Fraternal relations in monasteries: The laboratory of love
Cloistered monasteries of the Catholic faith are places where the question of how to form human communities based on Christian love, rather than different forms of spontaneous love, is critical. People enter Catholic monasteries to dedicate themselves to a religious life, devoted to the search for a closer relationship with God, but relationships with fellow monks and nuns are also central to understanding this endeavor. The Catholic tradition posits that God alone is loved for his own sake, but loving God also means loving what he created. According to this conception, love of one’s “neighbor” is universal pending a relationship with God. What kind of social relations does this love imply? What forms of love and relations do monks and nuns cultivate?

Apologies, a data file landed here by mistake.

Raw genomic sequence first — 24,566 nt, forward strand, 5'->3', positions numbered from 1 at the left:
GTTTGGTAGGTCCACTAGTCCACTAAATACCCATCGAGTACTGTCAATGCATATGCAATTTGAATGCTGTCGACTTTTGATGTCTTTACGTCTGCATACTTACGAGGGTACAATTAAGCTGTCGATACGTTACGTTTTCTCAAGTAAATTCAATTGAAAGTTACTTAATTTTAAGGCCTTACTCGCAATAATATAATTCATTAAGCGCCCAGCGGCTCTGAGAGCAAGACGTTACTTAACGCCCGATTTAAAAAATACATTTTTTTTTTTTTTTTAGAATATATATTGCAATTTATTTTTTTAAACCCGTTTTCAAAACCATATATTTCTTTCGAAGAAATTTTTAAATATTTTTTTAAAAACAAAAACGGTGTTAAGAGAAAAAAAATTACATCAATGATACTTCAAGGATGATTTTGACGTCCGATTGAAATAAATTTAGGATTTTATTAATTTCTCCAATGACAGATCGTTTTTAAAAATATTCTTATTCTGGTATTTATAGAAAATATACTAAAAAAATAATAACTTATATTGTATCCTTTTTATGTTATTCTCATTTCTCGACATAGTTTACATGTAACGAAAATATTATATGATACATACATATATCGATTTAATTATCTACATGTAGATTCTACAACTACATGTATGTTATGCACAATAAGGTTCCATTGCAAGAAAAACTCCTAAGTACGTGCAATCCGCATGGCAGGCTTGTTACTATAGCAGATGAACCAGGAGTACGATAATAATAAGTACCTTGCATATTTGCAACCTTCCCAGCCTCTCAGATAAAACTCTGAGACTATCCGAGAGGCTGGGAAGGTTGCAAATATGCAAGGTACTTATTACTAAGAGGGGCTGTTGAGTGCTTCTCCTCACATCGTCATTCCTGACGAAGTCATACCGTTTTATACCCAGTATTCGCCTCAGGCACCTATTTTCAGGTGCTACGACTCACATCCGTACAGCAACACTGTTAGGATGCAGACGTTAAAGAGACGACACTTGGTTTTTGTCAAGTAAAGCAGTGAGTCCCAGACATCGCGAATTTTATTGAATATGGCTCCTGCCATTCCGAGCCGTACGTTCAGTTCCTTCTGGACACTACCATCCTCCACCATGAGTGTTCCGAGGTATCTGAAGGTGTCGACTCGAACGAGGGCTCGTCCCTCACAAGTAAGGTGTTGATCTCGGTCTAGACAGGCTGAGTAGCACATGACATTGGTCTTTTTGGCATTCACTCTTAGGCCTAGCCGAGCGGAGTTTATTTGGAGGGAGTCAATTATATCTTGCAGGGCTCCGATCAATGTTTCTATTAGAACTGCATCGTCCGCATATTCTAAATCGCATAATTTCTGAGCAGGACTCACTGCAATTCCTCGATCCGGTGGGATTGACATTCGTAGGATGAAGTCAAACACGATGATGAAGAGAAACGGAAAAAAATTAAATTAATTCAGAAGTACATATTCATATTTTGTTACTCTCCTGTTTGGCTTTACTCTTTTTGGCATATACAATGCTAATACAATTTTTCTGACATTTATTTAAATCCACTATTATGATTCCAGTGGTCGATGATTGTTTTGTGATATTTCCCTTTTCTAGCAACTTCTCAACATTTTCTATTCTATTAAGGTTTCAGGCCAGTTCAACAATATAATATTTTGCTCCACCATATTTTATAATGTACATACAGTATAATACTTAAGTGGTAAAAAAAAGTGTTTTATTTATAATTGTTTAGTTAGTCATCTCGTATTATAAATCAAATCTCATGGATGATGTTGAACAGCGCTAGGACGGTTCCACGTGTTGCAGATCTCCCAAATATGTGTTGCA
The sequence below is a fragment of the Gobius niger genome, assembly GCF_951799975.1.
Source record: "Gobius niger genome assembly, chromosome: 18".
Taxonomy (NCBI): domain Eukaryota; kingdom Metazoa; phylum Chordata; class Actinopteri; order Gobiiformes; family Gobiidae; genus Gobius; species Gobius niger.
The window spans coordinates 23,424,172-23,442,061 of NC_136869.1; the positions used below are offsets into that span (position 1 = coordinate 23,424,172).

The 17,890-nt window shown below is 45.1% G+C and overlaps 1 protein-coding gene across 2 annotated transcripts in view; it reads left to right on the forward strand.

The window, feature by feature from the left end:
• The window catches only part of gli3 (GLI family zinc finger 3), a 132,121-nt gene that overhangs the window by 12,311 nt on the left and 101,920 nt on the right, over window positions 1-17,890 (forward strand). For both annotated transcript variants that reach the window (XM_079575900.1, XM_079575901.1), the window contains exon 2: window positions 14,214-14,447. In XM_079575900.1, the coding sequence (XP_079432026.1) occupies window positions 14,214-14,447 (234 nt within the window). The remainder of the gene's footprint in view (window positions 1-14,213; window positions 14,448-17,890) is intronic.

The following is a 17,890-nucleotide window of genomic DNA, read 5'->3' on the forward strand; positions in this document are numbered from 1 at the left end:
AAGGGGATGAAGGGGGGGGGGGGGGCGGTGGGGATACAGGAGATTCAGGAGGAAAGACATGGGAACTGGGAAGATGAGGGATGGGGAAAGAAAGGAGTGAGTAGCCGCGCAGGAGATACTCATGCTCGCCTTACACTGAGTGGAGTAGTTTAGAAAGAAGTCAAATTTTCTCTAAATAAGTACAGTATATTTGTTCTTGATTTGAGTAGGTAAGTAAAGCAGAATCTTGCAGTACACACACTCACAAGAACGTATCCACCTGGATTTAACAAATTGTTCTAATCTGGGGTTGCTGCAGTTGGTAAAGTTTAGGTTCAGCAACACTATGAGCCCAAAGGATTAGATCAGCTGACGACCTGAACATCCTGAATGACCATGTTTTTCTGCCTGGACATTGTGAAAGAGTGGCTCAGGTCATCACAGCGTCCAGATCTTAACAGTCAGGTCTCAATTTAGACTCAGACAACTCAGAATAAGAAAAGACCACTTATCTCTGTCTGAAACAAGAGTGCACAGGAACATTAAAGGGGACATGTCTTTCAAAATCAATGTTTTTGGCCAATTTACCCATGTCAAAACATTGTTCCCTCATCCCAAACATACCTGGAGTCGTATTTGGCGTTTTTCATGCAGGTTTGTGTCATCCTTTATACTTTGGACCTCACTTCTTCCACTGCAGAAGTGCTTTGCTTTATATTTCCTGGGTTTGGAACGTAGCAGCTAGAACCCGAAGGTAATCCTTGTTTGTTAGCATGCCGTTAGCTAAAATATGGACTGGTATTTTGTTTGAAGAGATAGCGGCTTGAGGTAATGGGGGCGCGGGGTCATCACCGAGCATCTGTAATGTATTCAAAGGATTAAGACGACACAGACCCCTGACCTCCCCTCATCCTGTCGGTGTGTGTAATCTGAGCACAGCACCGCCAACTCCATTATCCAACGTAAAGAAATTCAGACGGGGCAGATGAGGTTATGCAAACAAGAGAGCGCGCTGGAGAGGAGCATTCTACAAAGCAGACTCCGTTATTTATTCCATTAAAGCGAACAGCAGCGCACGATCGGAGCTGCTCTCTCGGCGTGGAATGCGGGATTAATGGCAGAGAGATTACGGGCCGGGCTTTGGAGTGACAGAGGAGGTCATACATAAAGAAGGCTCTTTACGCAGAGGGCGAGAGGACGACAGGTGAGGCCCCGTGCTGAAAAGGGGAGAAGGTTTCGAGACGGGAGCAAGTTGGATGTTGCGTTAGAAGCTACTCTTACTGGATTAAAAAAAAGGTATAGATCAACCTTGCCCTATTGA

This book focuses on the tensions between Christian ideals of love and the concrete realities of everyday monastic life. Based on a study of Cistercian monasteries in France, it develops a conceptualization of fraternal relations and addresses how monks and nuns strive to accomplish such relationships within their communities. By focusing on monasteries as a form of voluntary total institution, the book shows how attempts to generate collective solidarity, relate to other members as equals and avoid preferential relations conflict with practices of everyday life. Although fraternal ideals are similar for monks and nuns, the author reveals significant gender differences regarding the legitimacy of different forms of interaction and relationships as well as how to control them.

Seminariet hålls på svenska.

Mikaela Sundberg är professor i sociologi

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